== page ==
The Live Tweets Ailment II

Amongst advocates, there are always the traditionalists. They imagine Live Tweeters in court when ADM Jabalpur was on going, and shiver at the thought. Ray CJI would have had none of it. The present Chief Justice seemingly does not subscribe to old world ideas. Juniors who have the time and the resources are travelling to the SC every day and unabashedly using their phones, in plain view of the CJI or his Brother Judges, to Live Tweet.

This has had some positive results. There is an increased interest in Indian Laws and their development in court. One can, from the comfort of his/her home even, reasonably follow a hearing, as it progresses, by tracking the updates from the Live Tweeter. And of course, all of us are casually inching towards the debate on live-telecast of court proceedings.


There are negatives too. Not every hearing of import is Live Tweeted on. For an advocate, there is still no substitute to actual physical presence in court. The Live Tweeters are not accredited by any authority. Just like in a classroom nobody takes down notes the same way, there is a significant difference in the aspects of a matter that the different Live Tweeters focus on, often admitting their bias.




To pick and choose a hearing and a Live Tweeter for the day is only contributing to sensationalist reportage, without a beginning or an end. It is not without reason that the Delhi High Court invited suggestions from the general-public on whether real-time reporting of court proceedings should be permitted. A seven-member committee, headed by Justice (Retd.) Ruma Pal is supposed to assess the suggestions. It is ironic, that Justice Pal is a [Former] Trustee of Independent and Public-Spirited (IPS) Media Foundation. [Note 1] The IPSMF has provided financial support to Live Law Media Private Limited, who were found Live Tweeting today!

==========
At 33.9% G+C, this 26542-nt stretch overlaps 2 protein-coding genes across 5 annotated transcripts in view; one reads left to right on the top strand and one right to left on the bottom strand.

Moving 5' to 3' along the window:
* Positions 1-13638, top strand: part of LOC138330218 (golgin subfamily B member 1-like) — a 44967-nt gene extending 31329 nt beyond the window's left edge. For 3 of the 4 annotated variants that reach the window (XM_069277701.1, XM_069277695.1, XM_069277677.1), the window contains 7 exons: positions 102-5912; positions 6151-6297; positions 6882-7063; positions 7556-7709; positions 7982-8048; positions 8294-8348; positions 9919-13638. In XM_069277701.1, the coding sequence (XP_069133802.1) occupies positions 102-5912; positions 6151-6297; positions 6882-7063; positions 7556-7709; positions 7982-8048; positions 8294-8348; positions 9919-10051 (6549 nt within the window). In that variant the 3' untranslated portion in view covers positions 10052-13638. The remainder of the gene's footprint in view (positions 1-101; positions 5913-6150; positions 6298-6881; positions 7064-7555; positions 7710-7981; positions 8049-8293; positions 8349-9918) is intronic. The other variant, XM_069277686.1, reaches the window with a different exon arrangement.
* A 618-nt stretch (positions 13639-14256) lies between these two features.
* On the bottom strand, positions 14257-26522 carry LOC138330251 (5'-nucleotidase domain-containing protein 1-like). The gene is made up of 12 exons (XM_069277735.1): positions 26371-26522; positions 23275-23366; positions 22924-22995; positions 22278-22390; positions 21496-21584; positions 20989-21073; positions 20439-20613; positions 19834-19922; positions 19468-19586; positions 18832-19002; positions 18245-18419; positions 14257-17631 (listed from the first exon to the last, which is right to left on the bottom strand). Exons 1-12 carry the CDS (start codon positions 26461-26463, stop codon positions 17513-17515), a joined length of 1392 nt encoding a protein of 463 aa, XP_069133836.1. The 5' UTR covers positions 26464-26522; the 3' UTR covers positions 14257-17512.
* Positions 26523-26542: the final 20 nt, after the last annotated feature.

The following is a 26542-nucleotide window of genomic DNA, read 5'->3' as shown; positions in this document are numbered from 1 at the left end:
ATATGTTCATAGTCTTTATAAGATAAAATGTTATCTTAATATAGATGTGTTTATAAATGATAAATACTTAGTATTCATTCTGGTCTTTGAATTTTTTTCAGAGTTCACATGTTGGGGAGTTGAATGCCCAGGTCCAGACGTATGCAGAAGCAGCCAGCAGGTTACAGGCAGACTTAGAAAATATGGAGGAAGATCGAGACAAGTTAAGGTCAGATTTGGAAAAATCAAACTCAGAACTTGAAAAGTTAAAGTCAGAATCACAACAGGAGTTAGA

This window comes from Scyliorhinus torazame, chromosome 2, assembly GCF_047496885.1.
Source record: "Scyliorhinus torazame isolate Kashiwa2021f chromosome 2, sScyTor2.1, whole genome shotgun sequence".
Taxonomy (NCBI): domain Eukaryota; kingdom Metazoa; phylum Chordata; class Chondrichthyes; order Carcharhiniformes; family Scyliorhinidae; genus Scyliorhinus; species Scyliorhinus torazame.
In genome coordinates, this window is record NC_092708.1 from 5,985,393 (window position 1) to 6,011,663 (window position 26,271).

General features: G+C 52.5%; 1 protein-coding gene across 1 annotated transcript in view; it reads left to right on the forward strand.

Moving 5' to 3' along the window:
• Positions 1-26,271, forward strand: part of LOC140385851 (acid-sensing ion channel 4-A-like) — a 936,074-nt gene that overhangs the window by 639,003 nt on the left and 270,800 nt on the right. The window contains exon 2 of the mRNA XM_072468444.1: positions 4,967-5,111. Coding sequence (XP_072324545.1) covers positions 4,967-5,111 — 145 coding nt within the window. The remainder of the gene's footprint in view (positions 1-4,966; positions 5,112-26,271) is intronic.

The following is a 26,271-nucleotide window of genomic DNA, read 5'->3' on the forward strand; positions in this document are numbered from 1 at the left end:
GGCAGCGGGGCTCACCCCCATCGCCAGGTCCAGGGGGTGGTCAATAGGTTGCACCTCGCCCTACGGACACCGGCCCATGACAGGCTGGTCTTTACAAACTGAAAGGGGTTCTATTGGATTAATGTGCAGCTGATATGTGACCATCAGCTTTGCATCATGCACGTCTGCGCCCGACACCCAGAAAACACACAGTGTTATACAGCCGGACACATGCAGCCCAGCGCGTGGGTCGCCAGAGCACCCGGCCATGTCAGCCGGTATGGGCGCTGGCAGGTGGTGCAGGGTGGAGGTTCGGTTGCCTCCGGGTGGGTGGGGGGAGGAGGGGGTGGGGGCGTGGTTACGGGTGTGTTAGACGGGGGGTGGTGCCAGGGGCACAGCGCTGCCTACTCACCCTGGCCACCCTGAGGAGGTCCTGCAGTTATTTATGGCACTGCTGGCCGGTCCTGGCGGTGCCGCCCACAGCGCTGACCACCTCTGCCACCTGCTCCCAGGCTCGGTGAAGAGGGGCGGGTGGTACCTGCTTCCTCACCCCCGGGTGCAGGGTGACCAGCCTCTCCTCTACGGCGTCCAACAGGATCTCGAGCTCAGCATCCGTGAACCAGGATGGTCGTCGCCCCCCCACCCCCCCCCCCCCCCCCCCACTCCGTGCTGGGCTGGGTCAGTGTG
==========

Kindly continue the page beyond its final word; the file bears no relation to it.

There is a further negative, that especially concerns the Supreme Court. The tweeting phones pose a security threat. The argument was trashed by many:



It was clear in Dharam Chand v. NDMC, [Civil Appeal No. 5779 of 2015]: “the court cannot assume and presume that there is no threat to the safety and security of the Supreme Court.” The SC must reevaluate this statement in light of today’s incident at Rohini Court Complex where an under trial was shot dead with clockwork precision.


Live Tweeter Tweets:

The under trial is being escorted away from court. 

Twitter User, Crime Planner, at Home, Calls:

Get Ready Executioner! Any time now. 

Executioner having procured the planted gun from the court premises, waits on the route the under trial is ordained to take. He knew exactly when to take guard: 



Live Tweeter Tweets:


Twitter User, Crime Planner, at Home, Calls: 

Get Ready Executioner! Any time now. 

Executioner, who knows by now the Judge will take thirty minutes or less to leave the SC premises, waits near the gate the Judge is ordained to exit from. He knew exactly when to take guard: 

Throws a Bomb! 

[There was indeed an attack like this on a Former CJI.

On March 20, 1975, at about 4.15 p.m. when the car in which Mr. Justice A.N. Ray, holding the office of the Chief Justice of India at that time, was travelling, along with… a Jamadar Jai Nand and the driver Inder Singh, stopped at the intersection of Tilak Marg and Bhagwan Dass road, at a stone throw distance from the Supreme Court of India, two live hand grenades were lobbed inside the car. Fortunately, the grenades did not explode and the occupants of the car, including the Chief Justice of India, escaped unharmed.”]


The SC has not yet considered the point whether the general-public of India deserves real time reportage of its proceedings, especially when it renders vulnerable the actions of everyone present in court at that time. Even if Live Tweeting is to be permitted one day, it should be left to trained, chosen and guided fingers. There would be then no cause for shame or embarrassment and Live Tweeting can hope to be more than just a self-regulating, public movement.

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